Quadrivium: the noble fourfold way to an understanding of the universe

That’s Maths: Plato saw the value of arithmetic, geometry, music and astronomy

Pythagoras: the mathematician in The School of Athens, by Raphael, from 1509. Photograph: Creative Commons/Wikimedia

Pythagoras: the mathematician in The School of Athens, by Raphael, from 1509. Photograph: Creative Commons/Wikimedia

 

According to Plato, a core of mathematical knowledge, later known as the quadrivium, was essential for an understanding of the universe. He outlined the curriculum in his Republic. Quadrivium means four ways, but this term was not used until the time of the Roman philosopher Boethius, in the sixth century. It is said that an inscription over the entrance to Plato’s Academy, in Athens, read “Let None But Geometers Enter Here”. This indicated that the quadrivium was a prerequisite for the study of philosophy in ancient Greece.

The quadrivium originated with Pythagoras around 500 BC. The Pythagoreans sought the unchanging fundamentals underlying nature and society. Their quest was to find the eternal laws of the universe; the quadrivium became the name of the scheme they organised their studies into.

It arises from number, the subject revered by the Pythagoreans, and comprises four disciplines. The first is arithmetic, concerned with the infinite linear array of numbers. Moving beyond the line to higher-dimensional spaces, we have geometry. The third discipline is music or harmony, which is, fundamentally, an application of the pure science of numbers evolving in time. Fourth comes astronomy, the application of geometry to the world of space.

Arithmetic studies numbers, music the relationship between numbers and time, geometry magnitudes, and astronomy those magnitudes’ distribution in space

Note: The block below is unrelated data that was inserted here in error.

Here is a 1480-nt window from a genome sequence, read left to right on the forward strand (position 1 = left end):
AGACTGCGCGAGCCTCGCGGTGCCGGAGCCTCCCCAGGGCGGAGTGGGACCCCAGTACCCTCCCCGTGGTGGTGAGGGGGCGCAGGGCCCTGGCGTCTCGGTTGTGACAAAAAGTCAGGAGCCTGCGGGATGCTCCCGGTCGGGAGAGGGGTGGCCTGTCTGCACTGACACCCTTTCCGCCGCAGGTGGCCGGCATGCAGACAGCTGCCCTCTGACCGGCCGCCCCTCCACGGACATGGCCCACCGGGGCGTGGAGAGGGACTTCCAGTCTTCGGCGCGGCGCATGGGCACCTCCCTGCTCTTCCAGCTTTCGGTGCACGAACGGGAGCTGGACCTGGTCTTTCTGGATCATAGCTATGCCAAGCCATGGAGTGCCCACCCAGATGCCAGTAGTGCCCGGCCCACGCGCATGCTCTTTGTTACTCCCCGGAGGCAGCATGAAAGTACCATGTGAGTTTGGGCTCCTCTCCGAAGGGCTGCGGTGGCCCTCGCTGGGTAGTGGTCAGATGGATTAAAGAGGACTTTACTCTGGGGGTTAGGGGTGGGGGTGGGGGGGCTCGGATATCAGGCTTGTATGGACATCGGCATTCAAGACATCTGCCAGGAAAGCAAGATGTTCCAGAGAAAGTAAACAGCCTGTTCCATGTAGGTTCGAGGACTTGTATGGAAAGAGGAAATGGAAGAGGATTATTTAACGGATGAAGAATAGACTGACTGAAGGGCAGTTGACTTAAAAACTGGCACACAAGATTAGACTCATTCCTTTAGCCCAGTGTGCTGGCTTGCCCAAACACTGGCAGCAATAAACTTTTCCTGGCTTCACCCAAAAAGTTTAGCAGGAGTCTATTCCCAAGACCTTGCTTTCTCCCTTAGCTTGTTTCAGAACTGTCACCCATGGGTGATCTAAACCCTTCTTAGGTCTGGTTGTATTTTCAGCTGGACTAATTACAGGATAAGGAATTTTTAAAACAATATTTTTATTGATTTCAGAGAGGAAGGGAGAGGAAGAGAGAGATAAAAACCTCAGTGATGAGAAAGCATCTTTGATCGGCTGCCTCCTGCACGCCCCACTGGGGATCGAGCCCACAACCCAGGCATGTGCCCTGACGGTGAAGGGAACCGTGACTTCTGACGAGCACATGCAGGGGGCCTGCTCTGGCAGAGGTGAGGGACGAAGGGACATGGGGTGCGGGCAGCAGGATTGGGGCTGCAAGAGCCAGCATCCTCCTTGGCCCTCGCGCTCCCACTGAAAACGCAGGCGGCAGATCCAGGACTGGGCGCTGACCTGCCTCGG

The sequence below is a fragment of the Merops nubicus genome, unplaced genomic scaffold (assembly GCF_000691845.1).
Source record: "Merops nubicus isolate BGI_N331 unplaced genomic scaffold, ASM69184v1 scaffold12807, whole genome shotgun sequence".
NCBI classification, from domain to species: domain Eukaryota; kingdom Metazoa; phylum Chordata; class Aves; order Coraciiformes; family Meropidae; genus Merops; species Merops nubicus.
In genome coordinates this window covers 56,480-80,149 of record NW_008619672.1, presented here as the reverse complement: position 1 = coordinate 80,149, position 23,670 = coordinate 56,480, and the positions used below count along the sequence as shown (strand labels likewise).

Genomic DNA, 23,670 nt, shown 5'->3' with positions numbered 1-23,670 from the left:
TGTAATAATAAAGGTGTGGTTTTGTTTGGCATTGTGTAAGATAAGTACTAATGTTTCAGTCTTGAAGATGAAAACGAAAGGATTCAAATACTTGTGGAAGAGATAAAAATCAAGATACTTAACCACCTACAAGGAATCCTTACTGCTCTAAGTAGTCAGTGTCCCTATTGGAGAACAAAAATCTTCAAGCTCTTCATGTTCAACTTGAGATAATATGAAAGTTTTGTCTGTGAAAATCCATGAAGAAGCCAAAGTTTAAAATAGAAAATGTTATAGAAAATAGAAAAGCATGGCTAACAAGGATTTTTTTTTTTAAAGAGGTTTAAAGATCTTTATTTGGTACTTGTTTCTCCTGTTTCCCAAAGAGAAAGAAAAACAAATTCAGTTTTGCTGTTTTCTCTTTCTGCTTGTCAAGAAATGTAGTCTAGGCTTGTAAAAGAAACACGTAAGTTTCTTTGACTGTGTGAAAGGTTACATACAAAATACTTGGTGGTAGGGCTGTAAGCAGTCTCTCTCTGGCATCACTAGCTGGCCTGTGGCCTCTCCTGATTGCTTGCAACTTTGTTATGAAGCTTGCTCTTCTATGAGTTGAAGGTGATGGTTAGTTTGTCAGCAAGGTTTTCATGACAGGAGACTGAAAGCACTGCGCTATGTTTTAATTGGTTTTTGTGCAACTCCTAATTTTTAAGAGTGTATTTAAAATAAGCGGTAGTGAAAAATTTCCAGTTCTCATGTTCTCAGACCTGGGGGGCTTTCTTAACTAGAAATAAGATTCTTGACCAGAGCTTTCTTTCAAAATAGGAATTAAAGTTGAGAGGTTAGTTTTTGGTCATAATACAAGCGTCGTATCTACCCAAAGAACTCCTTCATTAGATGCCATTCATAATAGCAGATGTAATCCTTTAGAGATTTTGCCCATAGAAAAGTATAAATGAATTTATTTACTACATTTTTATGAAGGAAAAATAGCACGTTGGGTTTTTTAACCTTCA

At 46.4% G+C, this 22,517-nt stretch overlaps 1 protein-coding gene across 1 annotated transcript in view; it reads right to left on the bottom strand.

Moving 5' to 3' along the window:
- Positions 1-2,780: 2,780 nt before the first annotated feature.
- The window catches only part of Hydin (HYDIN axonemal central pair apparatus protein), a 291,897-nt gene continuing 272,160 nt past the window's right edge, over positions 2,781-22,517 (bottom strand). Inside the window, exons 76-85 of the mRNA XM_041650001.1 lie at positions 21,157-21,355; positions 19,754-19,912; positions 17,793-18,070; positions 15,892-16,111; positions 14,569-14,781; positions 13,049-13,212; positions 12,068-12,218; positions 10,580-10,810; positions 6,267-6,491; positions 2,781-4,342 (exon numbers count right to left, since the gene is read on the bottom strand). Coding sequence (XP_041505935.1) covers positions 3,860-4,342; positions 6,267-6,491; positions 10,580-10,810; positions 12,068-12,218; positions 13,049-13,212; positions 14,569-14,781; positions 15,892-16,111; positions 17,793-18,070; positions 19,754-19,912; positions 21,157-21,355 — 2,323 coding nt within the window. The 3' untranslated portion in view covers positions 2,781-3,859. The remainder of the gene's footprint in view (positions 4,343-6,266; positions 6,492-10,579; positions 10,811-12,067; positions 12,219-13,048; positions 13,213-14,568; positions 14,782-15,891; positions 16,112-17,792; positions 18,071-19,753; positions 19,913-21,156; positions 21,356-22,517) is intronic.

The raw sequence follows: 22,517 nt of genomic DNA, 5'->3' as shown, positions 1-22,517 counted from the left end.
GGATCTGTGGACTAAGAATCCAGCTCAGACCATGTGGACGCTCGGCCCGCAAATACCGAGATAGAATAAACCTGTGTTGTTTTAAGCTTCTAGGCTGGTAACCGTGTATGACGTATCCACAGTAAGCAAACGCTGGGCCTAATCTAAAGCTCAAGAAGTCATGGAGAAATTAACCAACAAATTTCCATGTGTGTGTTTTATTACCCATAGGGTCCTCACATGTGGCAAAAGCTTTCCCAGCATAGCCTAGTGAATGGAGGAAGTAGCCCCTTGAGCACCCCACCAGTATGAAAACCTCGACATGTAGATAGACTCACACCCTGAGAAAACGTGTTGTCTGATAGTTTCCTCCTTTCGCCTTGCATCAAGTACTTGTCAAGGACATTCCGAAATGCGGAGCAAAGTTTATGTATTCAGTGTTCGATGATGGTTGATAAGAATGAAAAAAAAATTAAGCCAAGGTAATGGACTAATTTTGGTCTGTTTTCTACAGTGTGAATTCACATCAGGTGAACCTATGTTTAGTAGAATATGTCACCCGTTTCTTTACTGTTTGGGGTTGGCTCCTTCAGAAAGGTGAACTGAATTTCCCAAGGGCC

Pythagoras distinguished between quantity and magnitude. Objects that can be counted yield quantities or numbers. Substances that are measured provide magnitudes. So cattle are counted whereas milk is measured. Arithmetic studies quantities or numbers; music involves the relationship between numbers and their evolution in time; geometry deals with magnitudes; astronomy deals with those magnitudes’ distribution in space.

A key person in this organisation was Archytas, who flourished in Tarentum, in southern Italy, around 400 BC. He was one of the last scholars of the Pythagorean school and was the founder of mathematical mechanics, as well as a good friend of Plato. The designation of the four disciplines of the quadrivium is ascribed to Archytas. His views were to dominate pedagogical thought for more than two millenniums, and it is in some measure because of Archytas that mathematics has played such a prominent role in education ever since.

The Western Roman Empire was in many ways static for centuries. Nothing new was contributed to mathematics between the conquest of Greece and the fall of the Roman Empire, in AD 476. Boethius translated Greek texts about the quadrivium, including Euclid on geometry and Ptolemy on astronomy, and wrote texts on arithmetic and music. Although his books were poor copies of earlier work, and contained nothing original, they were considered authoritative, and were studied by medieval Irish monks.

The medieval monastic system of education had a structure of seven subjects – the seven liberal arts – comprising the quadrivium and the trivium

The organisation of the quadrivium was formalised by Boethius, and this structure endured for more than a millennium. It was the mainstay of the medieval monastic system of education, which had a structure of seven subjects – the seven liberal arts – comprising the quadrivium and the trivium. The trivium was centred on three arts of language: grammar, for ensuring proper structure of language; logic, for arriving at the truth; and rhetoric, for the beautiful use of language. Thus the aim of the trivium was goodness, truth and beauty. In the modern era the mathematics writer Morris Kline classified the four subjects of the quadrivium as pure (arithmetic), applied (music), stationary (geometry) and moving (astronomy).

Peter Lynch is emeritus professor in the school of mathematics and statistics at University College Dublin. He blogs at thatsmaths.com